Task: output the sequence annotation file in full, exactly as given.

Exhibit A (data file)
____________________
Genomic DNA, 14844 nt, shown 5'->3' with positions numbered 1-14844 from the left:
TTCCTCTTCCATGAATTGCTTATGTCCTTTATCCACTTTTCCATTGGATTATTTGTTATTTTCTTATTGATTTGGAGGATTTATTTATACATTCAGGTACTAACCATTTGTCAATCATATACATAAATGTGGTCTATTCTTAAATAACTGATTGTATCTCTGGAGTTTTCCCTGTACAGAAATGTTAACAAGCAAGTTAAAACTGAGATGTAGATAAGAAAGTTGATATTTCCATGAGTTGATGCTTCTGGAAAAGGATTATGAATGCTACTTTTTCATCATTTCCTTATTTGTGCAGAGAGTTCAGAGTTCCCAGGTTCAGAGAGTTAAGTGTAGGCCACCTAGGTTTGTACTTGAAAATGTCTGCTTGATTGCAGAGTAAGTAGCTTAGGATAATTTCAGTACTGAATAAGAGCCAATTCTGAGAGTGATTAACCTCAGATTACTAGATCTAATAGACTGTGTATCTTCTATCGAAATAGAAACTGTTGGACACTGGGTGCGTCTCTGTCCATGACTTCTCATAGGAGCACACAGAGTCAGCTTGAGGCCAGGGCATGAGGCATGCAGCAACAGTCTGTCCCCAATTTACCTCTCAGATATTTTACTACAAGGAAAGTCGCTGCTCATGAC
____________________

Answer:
Genomic DNA, 14844 nt, shown 5'->3' with positions numbered 1-14844 from the left:
TTCCTCTTCCATGAATTGCTTATGTCCTTTATCCACTTTTCCATTGGATTATTTGTTATTTTCTTATTGATTTGGAGGATTTATTTATACATTCAGGTACTAACCATTTGTCAATCATATACATAAATGTGGTCTATTCTTAAATAACTGATTGTATCTCTGGAGTTTTCCCTGTACAGAAATGTTAACAAGCAAGTTAAAACTGAGATGTAGATAAGAAAGTTGATATTTCCATGAGTTGATGCTTCTGGAAAAGGATTATGAATGCTACTTTTTCATCATTTCCTTATTTGTGCAGAGAGTTCAGAGTTCCCAGGTTCAGAGAGTTAAGTGTAGGCCACCTAGGTTTGTACTTGAAAATGTCTGCTTGATTGCAGAGTAAGTAGCTTAGGATAATTTCAGTACTGAATAAGAGCCAATTCTGAGAGTGATTAACCTCAGATTACTAGATCTAATAGACTGTGTATCTTCTATCGAAATAGAAACTGTTGGACACTGGGTGCGTCTCTGTCCATGACTTCTCATAGGAGCACACAGAGTCAGCTTGAGGCCAGGGCATGAGGCATGCAGCAACAGTCTGTCCCCAATTTACCTCTCAGATATTTTACTACAAGGAAAGTCGCTGCTCATGAC